Paul Rudd is back in the title role teaming up with Evangeline Lilly in the other title role. Along with Michael Douglas, they set out to right some wrongs in the quantum world. Some of the features of the original still hold true for this sequel. To quote my previous review,

“…has a lighter touch and goes for a more human connection. That means some enjoyable laffs and more chat than is needed for action films. When there is action, the miniature effects are fun and the sequences clip along at a snappy pace. Without Rudd’s charm the movie would have “little” appeal.”

These are not the typical superhero saving-the-world exploits, but personal quests with more interactions and more humor. Still, it’s entertaining and fun. NOTE: There are 2 post-movie teasers: 1 after the end title credits (which requires a knowledge of “Avengers Infinity War”) and the other at the very end (which is just silly).

 

4 Stars (4 / 5)

 

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Sicario: Day of the Soldado (review)

Sicario: Day of the Soldado (review)

Benicio Del Toro and Josh Brolin are back as tough enforcers for the US government. When it appears that Mexican cartels are smuggling terrorists into the US, they’re sent to deal with it. As with the original, this film rejects typical border crime tropes for a more cerebral approach, developing the plot with periods of slow-burn concentration and bursts of violence. Although it’s not especially intense, it never lags in pace. Tough, cruel and bloody, this movie might appeal to those who prefer their criminal intrigue more analytical and less intense.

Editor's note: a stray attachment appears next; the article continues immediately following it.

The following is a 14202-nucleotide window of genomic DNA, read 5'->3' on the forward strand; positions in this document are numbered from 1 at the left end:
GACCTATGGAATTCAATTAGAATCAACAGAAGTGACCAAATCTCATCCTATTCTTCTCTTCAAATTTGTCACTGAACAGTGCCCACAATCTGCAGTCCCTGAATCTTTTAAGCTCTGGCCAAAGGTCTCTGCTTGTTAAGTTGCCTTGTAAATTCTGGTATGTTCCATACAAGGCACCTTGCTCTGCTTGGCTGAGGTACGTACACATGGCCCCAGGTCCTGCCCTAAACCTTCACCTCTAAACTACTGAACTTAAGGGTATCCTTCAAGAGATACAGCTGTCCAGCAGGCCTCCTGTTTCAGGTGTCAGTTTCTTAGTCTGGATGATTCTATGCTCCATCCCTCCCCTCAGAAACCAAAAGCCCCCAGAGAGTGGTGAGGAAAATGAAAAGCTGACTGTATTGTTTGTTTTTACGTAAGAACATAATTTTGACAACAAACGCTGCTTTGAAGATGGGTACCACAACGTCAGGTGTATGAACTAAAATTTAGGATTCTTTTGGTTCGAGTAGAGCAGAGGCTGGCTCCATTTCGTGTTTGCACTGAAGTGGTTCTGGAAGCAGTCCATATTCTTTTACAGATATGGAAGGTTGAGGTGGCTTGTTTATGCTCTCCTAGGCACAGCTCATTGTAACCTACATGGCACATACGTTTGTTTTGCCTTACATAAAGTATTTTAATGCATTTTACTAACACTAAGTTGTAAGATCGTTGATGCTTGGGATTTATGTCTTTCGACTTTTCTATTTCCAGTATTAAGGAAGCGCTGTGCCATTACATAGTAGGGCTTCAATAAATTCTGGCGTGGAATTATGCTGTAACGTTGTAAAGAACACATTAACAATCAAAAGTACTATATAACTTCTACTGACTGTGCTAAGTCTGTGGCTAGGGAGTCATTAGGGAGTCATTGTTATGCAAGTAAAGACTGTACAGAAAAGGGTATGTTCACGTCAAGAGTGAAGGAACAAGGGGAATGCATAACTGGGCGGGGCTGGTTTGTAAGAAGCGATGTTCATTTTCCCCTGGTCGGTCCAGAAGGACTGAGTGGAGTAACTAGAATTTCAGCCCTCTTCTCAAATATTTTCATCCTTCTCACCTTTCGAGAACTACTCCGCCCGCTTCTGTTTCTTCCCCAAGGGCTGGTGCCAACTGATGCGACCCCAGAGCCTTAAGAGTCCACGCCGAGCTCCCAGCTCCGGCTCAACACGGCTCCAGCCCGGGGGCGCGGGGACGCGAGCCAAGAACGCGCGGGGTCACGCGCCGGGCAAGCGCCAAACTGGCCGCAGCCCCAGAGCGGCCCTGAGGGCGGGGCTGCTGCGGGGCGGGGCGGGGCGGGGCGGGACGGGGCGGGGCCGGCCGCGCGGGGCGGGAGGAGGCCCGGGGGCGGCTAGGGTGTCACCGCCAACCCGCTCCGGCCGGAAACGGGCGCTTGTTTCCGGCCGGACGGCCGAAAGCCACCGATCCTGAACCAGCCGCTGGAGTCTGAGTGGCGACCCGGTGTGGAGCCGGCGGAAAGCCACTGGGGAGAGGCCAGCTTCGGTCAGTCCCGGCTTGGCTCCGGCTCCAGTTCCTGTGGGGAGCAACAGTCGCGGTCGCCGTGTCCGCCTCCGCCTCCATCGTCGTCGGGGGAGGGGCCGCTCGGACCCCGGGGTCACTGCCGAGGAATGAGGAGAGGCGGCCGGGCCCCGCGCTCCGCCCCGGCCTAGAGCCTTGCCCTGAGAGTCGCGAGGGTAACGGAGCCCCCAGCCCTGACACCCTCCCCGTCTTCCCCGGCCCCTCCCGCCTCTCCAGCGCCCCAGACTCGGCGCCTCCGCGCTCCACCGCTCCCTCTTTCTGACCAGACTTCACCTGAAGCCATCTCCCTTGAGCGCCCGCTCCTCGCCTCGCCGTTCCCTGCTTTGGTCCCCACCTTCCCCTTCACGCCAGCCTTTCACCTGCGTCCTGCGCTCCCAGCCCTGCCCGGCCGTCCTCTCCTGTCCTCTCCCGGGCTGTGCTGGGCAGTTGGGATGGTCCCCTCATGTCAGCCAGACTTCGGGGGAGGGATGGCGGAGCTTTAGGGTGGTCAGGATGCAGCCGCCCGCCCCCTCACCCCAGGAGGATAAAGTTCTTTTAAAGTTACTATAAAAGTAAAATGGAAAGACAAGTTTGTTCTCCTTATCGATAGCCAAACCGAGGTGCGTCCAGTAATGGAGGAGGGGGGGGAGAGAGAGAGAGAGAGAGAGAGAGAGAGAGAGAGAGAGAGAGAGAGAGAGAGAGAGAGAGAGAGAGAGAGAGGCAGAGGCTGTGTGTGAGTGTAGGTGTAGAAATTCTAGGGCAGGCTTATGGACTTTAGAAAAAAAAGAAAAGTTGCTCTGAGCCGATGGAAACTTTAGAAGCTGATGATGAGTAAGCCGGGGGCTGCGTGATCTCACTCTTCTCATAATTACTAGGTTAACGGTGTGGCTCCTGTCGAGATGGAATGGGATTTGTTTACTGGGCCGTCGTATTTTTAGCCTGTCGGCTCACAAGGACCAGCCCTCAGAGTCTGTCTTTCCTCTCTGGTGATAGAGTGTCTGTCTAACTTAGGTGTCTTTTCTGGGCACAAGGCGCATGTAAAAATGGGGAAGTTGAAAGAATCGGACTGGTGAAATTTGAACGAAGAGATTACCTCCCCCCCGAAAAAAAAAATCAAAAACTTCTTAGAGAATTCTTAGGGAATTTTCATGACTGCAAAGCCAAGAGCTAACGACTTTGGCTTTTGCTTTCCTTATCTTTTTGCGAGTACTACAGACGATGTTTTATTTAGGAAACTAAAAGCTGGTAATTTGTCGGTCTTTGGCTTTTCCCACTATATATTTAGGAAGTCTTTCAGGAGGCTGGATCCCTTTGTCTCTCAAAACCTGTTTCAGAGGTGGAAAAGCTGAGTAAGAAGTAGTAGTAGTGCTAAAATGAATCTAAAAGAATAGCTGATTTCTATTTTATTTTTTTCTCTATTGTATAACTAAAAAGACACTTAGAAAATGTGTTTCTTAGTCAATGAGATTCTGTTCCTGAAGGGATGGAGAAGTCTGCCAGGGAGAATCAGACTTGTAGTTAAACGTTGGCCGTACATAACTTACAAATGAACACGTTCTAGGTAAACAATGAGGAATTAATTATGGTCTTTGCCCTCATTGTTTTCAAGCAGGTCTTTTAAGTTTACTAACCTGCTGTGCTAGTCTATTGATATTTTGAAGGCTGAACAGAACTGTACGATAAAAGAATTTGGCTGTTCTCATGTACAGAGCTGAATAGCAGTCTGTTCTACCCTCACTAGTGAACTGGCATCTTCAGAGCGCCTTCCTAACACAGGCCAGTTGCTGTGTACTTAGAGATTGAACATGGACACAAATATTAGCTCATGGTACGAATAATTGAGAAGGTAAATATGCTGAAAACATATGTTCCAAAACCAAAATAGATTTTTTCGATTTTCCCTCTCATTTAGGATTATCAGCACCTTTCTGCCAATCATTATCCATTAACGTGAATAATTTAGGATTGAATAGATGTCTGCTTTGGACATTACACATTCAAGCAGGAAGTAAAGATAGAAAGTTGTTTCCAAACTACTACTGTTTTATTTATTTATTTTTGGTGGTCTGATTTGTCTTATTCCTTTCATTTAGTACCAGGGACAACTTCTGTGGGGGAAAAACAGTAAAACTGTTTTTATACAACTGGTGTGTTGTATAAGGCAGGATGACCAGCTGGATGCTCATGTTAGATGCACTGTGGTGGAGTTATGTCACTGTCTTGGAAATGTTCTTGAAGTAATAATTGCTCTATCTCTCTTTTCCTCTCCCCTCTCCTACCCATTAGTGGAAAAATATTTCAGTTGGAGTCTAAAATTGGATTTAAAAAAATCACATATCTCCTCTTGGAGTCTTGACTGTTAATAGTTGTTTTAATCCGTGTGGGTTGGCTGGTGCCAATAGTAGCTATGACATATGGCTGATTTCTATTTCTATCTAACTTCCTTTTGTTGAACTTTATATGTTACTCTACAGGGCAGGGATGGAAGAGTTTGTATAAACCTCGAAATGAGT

3.5 Stars (3.5 / 5)

 

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The First Purge (review)

The First Purge (review)

The original movie in this series featured gripping action and a compelling concept: all crimes (including murder) are permitted one nite a year. The 2 sequels are pretty bad and this 3rd continues the slide in quality. It’s set in the US, where a new super-conservative party has come into power and announces the “experiment” to deal with growing national problems. This paranoid political premise drains even more life from the series. What I wrote in my review of the last one still applies: “Once again, the situations are absurd and the action is mostly dull and uninventive. Some of the auxiliary scenes are artistically shot or visually inventive, but that doesn’t elevate the quality. It’s not exciting. It’s not scary. It’s a disappointment.” These films have just become an excuse for gratuitous violence.